For several years now, I've lived in a sort of financial sweet spot. After paying off my debt, I realized that Kris and I had everything we really wanted or needed, so we never had to buy much for the house (except when something broke). But now that I'm on my own, I'm finding all sorts of little things I need to buy again. And those little things add up.
Last Friday, for instance, I invited the neighbors across the hall to join me for a glass of wine. Great! Except that I apparently no longer own a corkscrew. Oops. Something else to add to my ever-growing list of things to acquire. (Other items on the list: slotted spoon, measuring cups, kitchen tongs, pill box, hangers, picture hooks, toilet brush, and so on.)
Some of these things can be obtained frugally. I'm happy to buy kitchen utensils -- including a corkscrew -- at local thrift stores. I don't need fancy stuff. But sometimes I end up spending more due to necessity, or because I make a spur-of-the-moment decision.
A Quick Bite to Eat
I'm a creature of habit. Because of this I tend to eat one of two meals for breakfast: chicken sausage or Bob's Red Mill organic high fiber hot cereal with flaxseed. I cook the chicken sausage on the stove, but I've always made the oatmeal in the microwave. I have a little two-minute routine that produces perfect oatmeal and makes me happy.
Well, the new apartment didn't include a microwave. And I was fine with that. Besides my oatmeal routine, I'm generally anti-microwave. I'm perfectly happy preparing food on the stove or in the oven. (It's my inner Luddite, I guess.) I resolved that I was going to live without a microwave, which seemed like a frugal choice.
That resolution lasted one week. During that week, I made oatmeal several times, and each time sucked. First of all, it took more than 10 minutes to prepare each batch. (The electric range takes much longer to warm up than the gas range in the house.) Second, the quality of the oatmeal produced on the stovetop was awful: gummy, lumpy, and gross. ¡Que triste!
So, when I found myself in a local department store last weekend, I made an impulse purchase. I bought a microwave.
The Calculus of Convenience
The microwave I chose cost me $80. If I'd been in frugal mode, I would have done more research to find the best model at the best price. I probably would have used Consumer Reports as a tool. But I wasn't in frugal mode. I was in "I have a new apartment and need to buy things" mode. (This is a dangerous thing in and of itself, and a subject for another time.)
On a long walk yesterday, I ran the numbers through my head. Was buying a microwave a poor financial decision? Of course not. Let's make some rough assumptions:
- It takes 10 minutes longer to make oatmeal on the stovetop than it does in the microwave.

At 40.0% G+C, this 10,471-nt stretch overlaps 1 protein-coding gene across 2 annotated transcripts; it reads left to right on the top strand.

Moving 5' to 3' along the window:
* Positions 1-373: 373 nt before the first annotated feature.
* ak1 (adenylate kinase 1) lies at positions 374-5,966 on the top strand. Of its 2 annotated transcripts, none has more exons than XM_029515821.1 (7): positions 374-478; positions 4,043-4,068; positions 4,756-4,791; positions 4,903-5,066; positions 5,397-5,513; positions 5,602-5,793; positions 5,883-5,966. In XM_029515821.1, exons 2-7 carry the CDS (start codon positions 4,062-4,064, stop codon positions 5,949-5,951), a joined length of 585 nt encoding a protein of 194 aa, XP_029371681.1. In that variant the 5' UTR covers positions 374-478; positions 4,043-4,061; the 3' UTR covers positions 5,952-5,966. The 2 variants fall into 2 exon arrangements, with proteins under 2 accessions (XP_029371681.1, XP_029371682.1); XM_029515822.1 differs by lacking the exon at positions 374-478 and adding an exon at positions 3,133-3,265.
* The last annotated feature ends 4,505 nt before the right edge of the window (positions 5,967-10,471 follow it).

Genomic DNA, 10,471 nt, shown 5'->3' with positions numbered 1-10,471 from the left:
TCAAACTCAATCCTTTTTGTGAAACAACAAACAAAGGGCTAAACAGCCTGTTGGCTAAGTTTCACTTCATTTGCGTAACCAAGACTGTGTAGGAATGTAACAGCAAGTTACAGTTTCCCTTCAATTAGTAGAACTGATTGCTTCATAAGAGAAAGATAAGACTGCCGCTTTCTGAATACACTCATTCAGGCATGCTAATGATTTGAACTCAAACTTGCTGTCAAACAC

- I eat oatmeal for breakfast twice a week -- or about 100 times each year.
- Both devices use the same amount of power to make oatmeal. (I have no idea if this is true; this is just my way of saying let's leave this factor out of the equation for now.)
One way to look at the cost-effectiveness of the microwave is to look at the "price per use." In this case, if the $80 microwave makes 100 bowls of oatmeal in a year, that's about 80 cents per bowl. (And the cost per bowl would continue to drop over time.)
Another way to look at this, however -- and the way I prefer to look at it -- is to see how much time I'm saving, and how that applies to the cost of the microwave. So, if I think I'll save 1000 minutes during the first year of owning the microwave, that's nearly 17 hours that I've recovered. And $80 divided by 17 gives us $4.71 per hour. If my time is worth more than $4.71 per hour -- and it is! -- then the microwave is a good deal. (Plus, the hourly cost will decrease the more the machine is used in the future.)
If I could quantify the quality of the oatmeal, I'd have a final way to compare costs. But I can't. All I know is I much prefer the perfect microwaved oatmeal to the gummy gunk I had been eating. That's worth a lot right there!
Obviously, I'm not fretting over this purchase. I can afford it, for one. For another, we all know how handy a microwave really is. I'm not about to lapse into "how much is my hot chocolate?" thinking. (I hope.)
There's a balance to be had. Sure, it's silly to spend on unnecessary (or unaffordable) appliances and gadgets. I wouldn't use a KitchenAid upright mixer, so it would be foolish to buy one. Kris, on the other hand, uses hers all the time. It's a valuable tool in her kitchen. And as much as I covet a $650 blender, it's not going on my rewards credit card since that's outside my budget. (It might be in your budget, but it's not in mine.)
For me, it's fun -- and motivating -- to run the numbers on purchases like this from time to time, just to be sure they make sense. Now that oatmeal will taste even better because I know each batch saves me a little more money... or something like that.
The original article can be found at GetRichSlowly.org: